The second, and possibly the more profound effect the steel tariff has had on Mississippi, Cleveland said, is in the poultry industry.
“Almost immediately after the steel tariff was imposed, outright bans on poultry imports and some meat imports from the entire U.S. were initiated, citing rare and random occurrences of low-pathogenic avian influenza that had been detected in Virginia, North Carolina, Pennsylvania, West Virginia, Maine, California and Texas poultry,” Cleveland said.
Cleveland said it is not unusual for non-tariff barriers to be imposed in retaliation to a country’s efforts to protect its local industry. In this instance, these countries imposed bans to retaliate on behalf of their local steel and poultry industries, and, she continued, “They were also sending a message to the U.S. regarding their opinions of the tariff imposition.”
Mike McAlpin, president of the Mississippi Poultry Association, said while the timeliness of both announcements could certainly lead one to believe that there might be some connection between the ban of imported poultry and the steel tariffs, there is no substantiating data to that effect.
McAlpin added, “It’s my understanding that the tariff really doesn’t hurt the Russians as much as it does some of the other countries we import steel from.”
Lex Taylor, president of Taylor Machine Works Inc. in Louisville, said he has mixed emotions about the tariff. Taylor is a manufacturer of heavy industrial lift trucks, but one of Taylor’s companies, Tempco, is a service center for high-strength plate steel.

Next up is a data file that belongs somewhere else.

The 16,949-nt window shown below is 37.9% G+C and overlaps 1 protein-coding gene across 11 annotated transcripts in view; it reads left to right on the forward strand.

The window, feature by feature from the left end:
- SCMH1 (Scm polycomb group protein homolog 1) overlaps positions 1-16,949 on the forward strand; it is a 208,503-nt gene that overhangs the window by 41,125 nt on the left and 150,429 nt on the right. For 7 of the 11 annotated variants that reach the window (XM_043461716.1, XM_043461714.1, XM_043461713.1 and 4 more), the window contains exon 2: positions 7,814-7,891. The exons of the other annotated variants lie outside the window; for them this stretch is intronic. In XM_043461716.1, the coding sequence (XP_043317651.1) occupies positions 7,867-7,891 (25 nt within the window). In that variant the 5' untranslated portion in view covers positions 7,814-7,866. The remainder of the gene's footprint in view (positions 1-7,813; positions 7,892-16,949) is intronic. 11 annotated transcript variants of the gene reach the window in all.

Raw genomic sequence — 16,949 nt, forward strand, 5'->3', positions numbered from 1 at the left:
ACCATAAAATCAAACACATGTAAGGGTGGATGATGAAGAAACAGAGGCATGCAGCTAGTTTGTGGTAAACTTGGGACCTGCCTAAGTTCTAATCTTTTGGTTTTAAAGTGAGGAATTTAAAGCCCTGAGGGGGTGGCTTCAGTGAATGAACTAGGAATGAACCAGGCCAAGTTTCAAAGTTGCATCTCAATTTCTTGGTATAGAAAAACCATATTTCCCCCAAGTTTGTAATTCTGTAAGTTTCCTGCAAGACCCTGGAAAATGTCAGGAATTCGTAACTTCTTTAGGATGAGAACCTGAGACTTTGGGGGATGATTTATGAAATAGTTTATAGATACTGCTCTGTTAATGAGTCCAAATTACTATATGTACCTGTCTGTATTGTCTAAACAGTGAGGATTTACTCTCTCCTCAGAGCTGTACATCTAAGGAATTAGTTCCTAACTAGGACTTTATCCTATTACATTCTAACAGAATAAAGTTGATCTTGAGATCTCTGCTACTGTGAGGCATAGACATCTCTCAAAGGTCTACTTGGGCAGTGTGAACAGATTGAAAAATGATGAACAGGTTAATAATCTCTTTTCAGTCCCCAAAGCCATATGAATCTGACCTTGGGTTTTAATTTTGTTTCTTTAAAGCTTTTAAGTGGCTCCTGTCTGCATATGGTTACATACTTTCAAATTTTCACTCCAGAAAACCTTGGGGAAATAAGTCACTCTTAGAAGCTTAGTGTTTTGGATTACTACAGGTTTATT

“From the manufacturer’s side we can see steel prices have risen as a result of the tariff,” Taylor said. “As soon as tariffs went into effect, steel prices rose as a result of the tariff.”
But for Taylor, the tariffs have been a double-edged sword.
“Prices are rising accordingly from vendor sources, but Taylor as a lift truck manufacturer has a big market in the steel industry,” Taylor explained. “We’re seeing a ramping up of business to our steel customers. It’s an interesting dilemma. Prices rise and that’s detrimental to us but that same supplier is our customer, too. We talk out both sides of our mouth when we talk about these tariffs.”
Taylor said it is a good thing that Bush imposed tariffs on imported steel.
“We are a free market economy,” Taylor said. “That’s what we believe in. So it sort of goes against the grain to have tariffs. But something has to give. We can’t continue to lose jobs based on our competitors or consumers in world markets getting
ected because of the exchange rate differential.
“I think at the end of the day there will probably be a slight increase in pricing to the consumer, but the consumer is only a consumer if they have a job and are able to purch